The main difference between Nintendo and Apple is self awareness

Apple and Nintendo both share a passion for great products, for fantastic hardware in the support of fantastic software, and both have suffered more than their share of detractors and doomsayers. Recently, many have suggested Nintendo might be better off making games for iPhone and iPad than sticking with their hardware strategy - including people who would spit-take at the idea of Apple licensing out OS X or iOS. Federico Viticci thinks that's because of a disconnect between Apple and Nintendo pundits. MacStories:

Nintendo's strength right now is that, once again, they can revolve around the fulcrum of portable hardware and game sales to sustain their operation, turn a profit, and buy more time to fix the mess that was the Wii U launch. Saying that Nintendo should shut everything down, go home, and start making games for iOS is an easy but flawed solution that just isn't supported by the facts.

It was probably tough, between the Jobs eras, and even during the early years of Jobs second act at Apple, to see a viable future for the Mac, much less the staggering success that would be iOS. Apple had also already tried and failed at licensing out their operating system, and Jobs had killed those clones upon his return. Most importantly, however, Apple and Jobs understood that Mac wasn't their business. It was just a product. Likewise, iPhone and iPad. New instantiations of the same ideal. This is something Microsoft under Steve Ballmer failed to understand, to both of their eventual detriment.

That's the biggest difference between Nintendo and Apple. What's Nintendo's business and what products can most successfully attain that business in the future. If the Wii U and 2DS are any indication, they may not know any more than Microsoft did. Because consoles aren't it (which is lucky, because there's probably not much of a future left in that business as mobile moves up and living room evolves.)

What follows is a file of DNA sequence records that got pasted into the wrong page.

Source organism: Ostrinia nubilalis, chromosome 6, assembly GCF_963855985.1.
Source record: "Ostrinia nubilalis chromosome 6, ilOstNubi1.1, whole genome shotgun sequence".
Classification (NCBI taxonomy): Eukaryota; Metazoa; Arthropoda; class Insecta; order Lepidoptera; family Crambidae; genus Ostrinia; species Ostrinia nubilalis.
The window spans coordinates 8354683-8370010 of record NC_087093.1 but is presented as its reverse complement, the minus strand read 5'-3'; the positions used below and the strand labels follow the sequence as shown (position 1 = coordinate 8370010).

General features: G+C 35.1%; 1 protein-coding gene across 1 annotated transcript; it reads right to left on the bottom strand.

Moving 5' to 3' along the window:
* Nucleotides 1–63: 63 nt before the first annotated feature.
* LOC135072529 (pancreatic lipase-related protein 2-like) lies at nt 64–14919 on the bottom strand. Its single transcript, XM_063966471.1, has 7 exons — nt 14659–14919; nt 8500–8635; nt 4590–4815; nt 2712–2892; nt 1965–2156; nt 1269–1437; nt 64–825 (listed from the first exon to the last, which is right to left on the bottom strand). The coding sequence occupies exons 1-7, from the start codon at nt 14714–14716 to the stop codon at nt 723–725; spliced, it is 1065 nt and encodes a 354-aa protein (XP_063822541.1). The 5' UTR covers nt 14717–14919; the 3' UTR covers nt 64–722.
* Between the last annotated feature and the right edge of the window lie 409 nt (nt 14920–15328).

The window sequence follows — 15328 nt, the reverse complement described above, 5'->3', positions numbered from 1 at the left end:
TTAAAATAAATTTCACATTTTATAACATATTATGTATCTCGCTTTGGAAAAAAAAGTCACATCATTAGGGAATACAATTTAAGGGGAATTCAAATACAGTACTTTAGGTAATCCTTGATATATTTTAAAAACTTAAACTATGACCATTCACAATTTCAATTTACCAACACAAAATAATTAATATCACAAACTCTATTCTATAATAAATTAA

That's why I liked Guy English's idea of Nintendo getting out of the console game but staying in the hardware game by making dedicated MFi controllers bundled with their character properties.

Because that's Nintendo's business. Their characters and the gaming experience they create with them. Apple knew their business wasn't PCs and now they're kings of mobile devices and digital downloads. Marvel realized their business wasn't paper and ink comics, and now they're kings of the box office.

I love Nintendo. I've owned every console they've ever made with the exception of the Wii U. And that that they're so lost in the weeds right now breaks my heart. That their momentum is still great enough to mask the problems they face makes it even more tragic. John Gruber of Daring Fireball:

Nintendo, to me, looks incapable of producing handheld hardware that can compete with the iPhone or iPod Touch. I think they're out of the game and might never get back into it. If they can do it, great — where by "do it" I mean produce a device that's a better buy for $250 or so than an iPod Touch. But I don't think they can do it.

I'd take that one step further. Even if Nintendo could make the best console and handheld in the world and it wouldn't matter. Those products have no future. The era where a NES or SNES or GameCube or GameBoy could power what made Nintendo so wonderful is gone. It's the Mario and Donkey Kong and Zelda and Metroid and Pokemon gaming businesses that are limitless.

Source: MacStories

Rene Ritchie

Rene Ritchie is one of the most respected Apple analysts in the business, reaching a combined audience of over 40 million readers a month. His YouTube channel, Vector, has over 90 thousand subscribers and 14 million views and his podcasts, including Debug, have been downloaded over 20 million times. He also regularly co-hosts MacBreak Weekly for the TWiT network and co-hosted CES Live! and Talk Mobile. Based in Montreal, Rene is a former director of product marketing, web developer, and graphic designer. He's authored several books and appeared on numerous television and radio segments to discuss Apple and the technology industry. When not working, he likes to cook, grapple, and spend time with his friends and family.